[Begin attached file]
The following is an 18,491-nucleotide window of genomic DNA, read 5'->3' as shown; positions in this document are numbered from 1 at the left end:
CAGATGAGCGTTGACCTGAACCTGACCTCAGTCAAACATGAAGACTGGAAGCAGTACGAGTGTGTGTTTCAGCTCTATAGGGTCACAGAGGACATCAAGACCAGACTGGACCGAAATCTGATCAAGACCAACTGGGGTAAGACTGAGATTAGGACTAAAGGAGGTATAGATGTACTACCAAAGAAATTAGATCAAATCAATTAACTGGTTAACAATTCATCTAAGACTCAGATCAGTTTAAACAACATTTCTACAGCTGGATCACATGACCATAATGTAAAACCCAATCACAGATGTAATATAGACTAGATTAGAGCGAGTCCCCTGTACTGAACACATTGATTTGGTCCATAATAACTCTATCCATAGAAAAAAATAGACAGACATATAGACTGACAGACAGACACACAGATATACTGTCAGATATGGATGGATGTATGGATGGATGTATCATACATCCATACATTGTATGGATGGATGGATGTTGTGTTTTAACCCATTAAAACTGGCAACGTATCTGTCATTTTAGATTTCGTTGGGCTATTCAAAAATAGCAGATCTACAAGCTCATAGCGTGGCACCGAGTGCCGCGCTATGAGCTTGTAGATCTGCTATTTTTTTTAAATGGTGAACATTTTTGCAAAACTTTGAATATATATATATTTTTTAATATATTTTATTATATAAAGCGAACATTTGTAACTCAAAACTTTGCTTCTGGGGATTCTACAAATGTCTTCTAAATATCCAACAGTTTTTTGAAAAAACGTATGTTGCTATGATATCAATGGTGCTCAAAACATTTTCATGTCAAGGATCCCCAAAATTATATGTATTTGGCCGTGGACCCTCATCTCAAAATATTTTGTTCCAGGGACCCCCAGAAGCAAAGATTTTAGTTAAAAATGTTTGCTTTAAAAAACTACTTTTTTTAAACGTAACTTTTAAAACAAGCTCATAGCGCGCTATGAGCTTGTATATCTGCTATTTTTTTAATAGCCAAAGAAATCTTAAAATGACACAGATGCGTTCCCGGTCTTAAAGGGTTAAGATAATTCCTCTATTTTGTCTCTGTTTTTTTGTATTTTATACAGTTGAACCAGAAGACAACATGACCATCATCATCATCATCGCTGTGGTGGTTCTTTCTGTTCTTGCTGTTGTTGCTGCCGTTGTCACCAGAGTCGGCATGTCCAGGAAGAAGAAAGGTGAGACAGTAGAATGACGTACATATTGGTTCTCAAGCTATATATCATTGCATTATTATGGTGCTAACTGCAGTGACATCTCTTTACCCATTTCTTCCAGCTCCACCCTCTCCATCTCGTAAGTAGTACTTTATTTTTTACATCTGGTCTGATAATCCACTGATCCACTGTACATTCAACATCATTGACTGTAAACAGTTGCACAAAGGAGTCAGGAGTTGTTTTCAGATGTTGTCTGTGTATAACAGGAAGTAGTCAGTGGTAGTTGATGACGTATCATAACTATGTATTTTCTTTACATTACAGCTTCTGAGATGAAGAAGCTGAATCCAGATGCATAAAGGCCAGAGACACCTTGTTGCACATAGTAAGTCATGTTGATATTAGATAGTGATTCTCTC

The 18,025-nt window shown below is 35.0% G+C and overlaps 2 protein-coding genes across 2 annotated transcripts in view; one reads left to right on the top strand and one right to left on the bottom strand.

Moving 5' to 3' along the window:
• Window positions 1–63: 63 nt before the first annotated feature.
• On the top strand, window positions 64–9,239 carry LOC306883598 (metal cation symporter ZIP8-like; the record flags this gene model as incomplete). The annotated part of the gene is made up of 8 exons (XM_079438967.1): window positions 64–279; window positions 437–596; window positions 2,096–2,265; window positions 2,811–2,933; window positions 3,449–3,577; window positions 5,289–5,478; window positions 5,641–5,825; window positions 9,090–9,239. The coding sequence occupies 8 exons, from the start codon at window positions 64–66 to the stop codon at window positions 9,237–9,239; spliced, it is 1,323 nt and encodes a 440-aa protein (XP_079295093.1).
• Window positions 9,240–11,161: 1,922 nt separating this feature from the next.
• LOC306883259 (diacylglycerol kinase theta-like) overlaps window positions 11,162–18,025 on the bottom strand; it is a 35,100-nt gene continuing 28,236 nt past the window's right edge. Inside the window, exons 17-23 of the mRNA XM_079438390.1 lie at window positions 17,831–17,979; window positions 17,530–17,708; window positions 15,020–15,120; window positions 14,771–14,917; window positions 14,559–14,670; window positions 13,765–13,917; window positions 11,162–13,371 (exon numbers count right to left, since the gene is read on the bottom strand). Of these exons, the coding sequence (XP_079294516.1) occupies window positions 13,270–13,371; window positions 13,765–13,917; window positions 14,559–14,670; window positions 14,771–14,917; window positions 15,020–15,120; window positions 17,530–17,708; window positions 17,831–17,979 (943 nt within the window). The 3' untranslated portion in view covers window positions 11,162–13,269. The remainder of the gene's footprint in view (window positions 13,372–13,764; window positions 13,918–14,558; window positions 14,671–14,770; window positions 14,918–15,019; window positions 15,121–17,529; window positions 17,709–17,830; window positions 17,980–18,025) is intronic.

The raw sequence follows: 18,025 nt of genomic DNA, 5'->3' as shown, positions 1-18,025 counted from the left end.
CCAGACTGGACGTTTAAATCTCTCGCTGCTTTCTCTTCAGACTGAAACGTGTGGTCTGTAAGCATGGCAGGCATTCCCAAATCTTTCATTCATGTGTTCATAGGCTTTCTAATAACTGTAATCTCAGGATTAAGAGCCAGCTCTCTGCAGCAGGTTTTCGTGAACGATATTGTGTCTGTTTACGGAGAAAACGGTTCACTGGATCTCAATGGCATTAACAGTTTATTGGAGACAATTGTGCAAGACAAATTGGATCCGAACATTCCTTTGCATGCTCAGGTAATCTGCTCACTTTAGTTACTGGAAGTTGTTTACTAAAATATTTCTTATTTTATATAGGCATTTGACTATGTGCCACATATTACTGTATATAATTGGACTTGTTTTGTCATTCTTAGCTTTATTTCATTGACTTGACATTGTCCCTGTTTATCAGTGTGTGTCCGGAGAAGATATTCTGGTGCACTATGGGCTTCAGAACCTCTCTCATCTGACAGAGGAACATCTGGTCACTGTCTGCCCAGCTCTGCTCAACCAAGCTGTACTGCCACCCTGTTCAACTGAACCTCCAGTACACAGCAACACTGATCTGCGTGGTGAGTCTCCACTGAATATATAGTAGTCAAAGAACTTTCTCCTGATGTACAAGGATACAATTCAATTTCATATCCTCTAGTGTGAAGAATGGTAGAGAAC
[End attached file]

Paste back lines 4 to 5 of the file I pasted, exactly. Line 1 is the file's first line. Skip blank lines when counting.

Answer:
Moving 5' to 3' along the window:
• Window positions 1–63: 63 nt before the first annotated feature.